The house that Farlington built... in Zambia

Farlington pupils in Zambia
Farlington pupils in Zambia

Submitted by Jane Williams, Head of Year, Farlington School

Thirteen girls from Farlington built a house this summer: a house in Zambia.

The house that Farlington built is in a small town called Mwandi and will be home to a grandmother and five grandchildren.

Why no parents? Tragically, in a story that is repeated throughout Zambia, they are dead. The life expectancy here is just 40 years.

One in seven people in Zambia are HIV positive or have AIDS. The parent generation is being wiped out, leaving the grandparents to raise the next generation.

The house was the culmination of eighteen months’ work leading up to the trip. Each girl had to raise almost £3,000 to fund their venture.

They got weekend and evening jobs; they washed an endless number of cars; they baked hundreds of cakes; they even cycled from Southwater to Brighton Pier in Santa suits!

The trip was organised by a specialist company called True Adventure. Our guide, the amazing Lorraine, ran the trip and ensured that every girl had the opportunity to lead the group, be the accountant, oversee the day etc.

True Adventure’s philosophy is that the students run the show. Every single girl not only accepted the challenge but also shone in their various roles. Who needs a teacher? Not this group!

The excitement at Gatwick Airport before the party left was sky-high- and that was just the accompanying staff! The flight via Dubai, took 12 hours before the party landed in the capital, Lusaka.

A 6 hour bus trip south ended up taking 10 hours owing to an overloaded bus and an argument with a police officer about where the bus could stop!

Livingstone was finally reached and the next day our group visited Victoria Falls, a stunning Word Heritage site.

Travelling on to Mwandi the following day, the party was delighted to reach their campsite, not least because of the enormous pot-holes in the roads! It was a bumpy and, at times, hazardous journey.

The next morning our group faced a stark, wooden, very basic structure: literally the outline frame of a small building.

We had just a few days to turn it into a desperately needed house. Long branches were woven through the uprights.

Next, balls of mud were put into the gaps to begin to create walls. (Well, mud is actually something of a euphemism: it was actually material from termite mounds: in fact termite waste...luckily it did not smell!)

The termite waste had to be mixed with just the exact amount of water in order to create the right texture.

This was seriously hard work: much like mixing concrete simply with two shovels rather than a convenient cement-mixer. All the girls worked like Trojans in the African sun but Mr Dwyer did the lion’s share of this back-breaking work.

Limbs aching, the group returned the next day to ‘plaster’ the walls... (okay more termite-waste, but mixed with more water.)

This was left to dry and the final day saw the final smooth, wettest ‘plaster’ yet. Lo and behold a house had been built.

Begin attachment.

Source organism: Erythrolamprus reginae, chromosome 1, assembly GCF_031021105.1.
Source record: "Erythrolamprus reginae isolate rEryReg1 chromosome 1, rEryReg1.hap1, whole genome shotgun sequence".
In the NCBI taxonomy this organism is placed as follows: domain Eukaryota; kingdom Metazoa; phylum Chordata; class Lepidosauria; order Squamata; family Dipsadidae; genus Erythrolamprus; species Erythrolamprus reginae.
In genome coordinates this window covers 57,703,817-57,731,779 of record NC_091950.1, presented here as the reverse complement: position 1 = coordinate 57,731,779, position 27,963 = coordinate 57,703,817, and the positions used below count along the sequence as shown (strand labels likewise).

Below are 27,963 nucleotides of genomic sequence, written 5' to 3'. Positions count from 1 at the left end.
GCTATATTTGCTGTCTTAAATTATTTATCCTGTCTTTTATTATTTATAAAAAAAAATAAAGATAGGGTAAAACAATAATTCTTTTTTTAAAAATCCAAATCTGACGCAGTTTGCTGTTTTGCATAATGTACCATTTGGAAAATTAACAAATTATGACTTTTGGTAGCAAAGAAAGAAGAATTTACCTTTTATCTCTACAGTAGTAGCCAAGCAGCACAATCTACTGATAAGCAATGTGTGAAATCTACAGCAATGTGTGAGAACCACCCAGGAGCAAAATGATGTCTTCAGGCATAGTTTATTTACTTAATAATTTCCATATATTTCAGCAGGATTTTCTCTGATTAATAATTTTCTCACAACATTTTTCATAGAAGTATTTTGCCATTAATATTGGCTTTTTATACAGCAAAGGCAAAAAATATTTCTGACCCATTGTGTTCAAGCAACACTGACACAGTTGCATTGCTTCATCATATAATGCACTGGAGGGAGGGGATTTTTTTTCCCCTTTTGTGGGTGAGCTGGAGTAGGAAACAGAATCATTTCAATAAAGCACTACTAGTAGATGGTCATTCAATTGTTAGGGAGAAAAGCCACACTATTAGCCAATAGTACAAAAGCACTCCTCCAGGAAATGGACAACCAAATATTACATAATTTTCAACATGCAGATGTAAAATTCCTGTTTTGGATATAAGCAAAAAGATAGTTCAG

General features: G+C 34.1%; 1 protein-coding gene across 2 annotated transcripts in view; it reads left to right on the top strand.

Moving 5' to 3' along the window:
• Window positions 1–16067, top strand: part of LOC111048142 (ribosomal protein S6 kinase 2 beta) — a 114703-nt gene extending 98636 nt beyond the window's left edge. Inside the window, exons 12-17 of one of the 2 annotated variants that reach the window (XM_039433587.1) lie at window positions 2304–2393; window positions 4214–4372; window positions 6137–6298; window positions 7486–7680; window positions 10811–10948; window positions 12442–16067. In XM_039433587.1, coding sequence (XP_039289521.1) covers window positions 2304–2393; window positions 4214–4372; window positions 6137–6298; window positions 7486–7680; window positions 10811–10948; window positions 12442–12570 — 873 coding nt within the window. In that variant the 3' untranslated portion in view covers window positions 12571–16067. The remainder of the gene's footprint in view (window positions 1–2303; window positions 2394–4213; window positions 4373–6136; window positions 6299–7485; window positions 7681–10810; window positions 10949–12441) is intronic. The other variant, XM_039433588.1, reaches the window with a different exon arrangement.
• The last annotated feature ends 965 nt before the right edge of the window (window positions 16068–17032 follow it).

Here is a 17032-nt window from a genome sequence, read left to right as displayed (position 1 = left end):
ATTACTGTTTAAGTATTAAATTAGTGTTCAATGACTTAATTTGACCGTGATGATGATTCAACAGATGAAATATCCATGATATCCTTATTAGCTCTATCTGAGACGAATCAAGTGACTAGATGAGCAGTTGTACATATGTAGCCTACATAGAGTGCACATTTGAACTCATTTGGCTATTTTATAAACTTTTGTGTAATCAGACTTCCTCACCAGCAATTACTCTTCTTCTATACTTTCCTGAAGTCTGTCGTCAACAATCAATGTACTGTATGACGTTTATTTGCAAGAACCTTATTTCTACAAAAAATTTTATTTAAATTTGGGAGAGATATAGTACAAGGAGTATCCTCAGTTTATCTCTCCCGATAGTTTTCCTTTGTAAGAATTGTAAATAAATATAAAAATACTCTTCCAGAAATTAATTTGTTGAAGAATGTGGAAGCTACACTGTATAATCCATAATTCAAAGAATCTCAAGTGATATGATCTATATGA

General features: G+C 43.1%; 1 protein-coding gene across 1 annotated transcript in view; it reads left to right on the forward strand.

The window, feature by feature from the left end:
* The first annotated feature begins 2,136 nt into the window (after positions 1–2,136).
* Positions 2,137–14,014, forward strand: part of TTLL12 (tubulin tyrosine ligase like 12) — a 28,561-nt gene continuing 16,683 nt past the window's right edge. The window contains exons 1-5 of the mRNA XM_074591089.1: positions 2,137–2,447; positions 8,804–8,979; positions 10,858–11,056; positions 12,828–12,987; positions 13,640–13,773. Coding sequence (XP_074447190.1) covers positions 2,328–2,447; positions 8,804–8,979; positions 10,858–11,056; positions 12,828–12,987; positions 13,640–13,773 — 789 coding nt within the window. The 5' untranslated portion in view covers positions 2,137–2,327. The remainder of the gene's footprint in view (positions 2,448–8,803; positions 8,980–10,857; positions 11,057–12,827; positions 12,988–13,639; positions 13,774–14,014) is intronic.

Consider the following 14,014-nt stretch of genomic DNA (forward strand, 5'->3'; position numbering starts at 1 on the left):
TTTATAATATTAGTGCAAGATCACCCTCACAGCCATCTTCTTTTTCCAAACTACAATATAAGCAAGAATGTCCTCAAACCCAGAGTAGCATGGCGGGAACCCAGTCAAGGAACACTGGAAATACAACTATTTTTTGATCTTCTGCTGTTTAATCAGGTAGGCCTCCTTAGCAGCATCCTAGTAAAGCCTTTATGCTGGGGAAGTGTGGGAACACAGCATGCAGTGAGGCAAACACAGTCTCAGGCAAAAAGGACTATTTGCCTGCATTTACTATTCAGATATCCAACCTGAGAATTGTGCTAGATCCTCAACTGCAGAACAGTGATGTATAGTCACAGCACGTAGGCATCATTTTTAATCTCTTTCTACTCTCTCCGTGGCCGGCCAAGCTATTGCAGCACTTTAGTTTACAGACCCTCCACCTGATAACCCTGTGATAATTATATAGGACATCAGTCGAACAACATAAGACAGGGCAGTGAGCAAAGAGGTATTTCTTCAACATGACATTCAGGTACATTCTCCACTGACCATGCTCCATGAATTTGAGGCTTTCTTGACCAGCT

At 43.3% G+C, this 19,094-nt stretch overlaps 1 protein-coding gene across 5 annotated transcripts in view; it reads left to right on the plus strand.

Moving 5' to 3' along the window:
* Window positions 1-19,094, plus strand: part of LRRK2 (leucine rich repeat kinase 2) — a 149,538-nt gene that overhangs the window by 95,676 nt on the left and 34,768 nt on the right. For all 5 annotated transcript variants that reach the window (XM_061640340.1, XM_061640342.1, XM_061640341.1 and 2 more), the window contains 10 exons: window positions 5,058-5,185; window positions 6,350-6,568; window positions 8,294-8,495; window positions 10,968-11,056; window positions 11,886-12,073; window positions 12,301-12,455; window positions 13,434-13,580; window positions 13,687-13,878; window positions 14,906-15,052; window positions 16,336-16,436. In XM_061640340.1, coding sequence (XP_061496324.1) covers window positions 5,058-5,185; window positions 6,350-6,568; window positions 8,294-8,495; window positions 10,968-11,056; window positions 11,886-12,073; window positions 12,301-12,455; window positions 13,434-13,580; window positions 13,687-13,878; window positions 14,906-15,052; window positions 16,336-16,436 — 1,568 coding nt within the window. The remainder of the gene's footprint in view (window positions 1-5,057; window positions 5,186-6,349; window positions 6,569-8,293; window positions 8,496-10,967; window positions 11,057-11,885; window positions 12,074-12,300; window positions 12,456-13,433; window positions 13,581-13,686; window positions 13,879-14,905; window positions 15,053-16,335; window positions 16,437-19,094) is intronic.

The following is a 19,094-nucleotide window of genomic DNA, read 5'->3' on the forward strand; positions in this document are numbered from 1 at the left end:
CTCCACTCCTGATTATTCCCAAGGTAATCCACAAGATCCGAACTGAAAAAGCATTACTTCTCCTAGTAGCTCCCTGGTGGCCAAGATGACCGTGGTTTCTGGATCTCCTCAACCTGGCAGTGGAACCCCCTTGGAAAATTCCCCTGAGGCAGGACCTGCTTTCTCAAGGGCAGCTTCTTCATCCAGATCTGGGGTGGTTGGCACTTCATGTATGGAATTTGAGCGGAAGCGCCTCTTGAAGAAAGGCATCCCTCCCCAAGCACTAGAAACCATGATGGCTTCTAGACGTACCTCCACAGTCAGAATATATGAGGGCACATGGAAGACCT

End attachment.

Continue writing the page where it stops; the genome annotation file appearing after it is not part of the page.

Left to dry for two weeks it would then be fitted with a metal roof, and the family, who had been on the waiting list for over two years, could move in. Aching but satisfied with a job well done, the group headed into the African bush for a trek and a night camping under the stars....

What was unexpected was the interaction with local children on the way. Lunch turned into a two-hour game with a group of children who were fascinated by the digital cameras being able to show them their beautiful faces in the viewfinder.

Our group finally headed off for a meeting with another tiny community, literally in the middle of nowhere, before heading into the actual nowhere for a night in the bush.

A sad farewell was said to Mwandi, before we headed off back to Livingstone, some justly earned R and R included a float down the Zambezi river to encounter crocodiles and hippos, and a visit to an elephant sanctuary.

A genuinely sad goodbye was said to Zambia and the flight home enabled all to catch up on some badly needed sleep. Gatwick was once again full of parents, and all girls were safely returned to their families.

Everyone, whether they were 16 or 47, had been changed by the trip. We all felt humbled by the happiness the people of Zambia showed.

The kindness and warm welcome was overwhelming at times. It was very moving that people who had so little should be so welcoming and grateful that we had come to do this simple thing. We all took a little piece of Zambia home in our hearts.

Farlington proudly educates for confidence but having accompanied these girls, I would add that we also educate for compassion and a willingness to do whatever needs doing, even a world away from their daily lives.

I was inordinately proud to work alongside girls who didn’t simply talk about helping but were willing to build a house for people they did not know and would never meet. I, for one, cannot wait for the next adventure...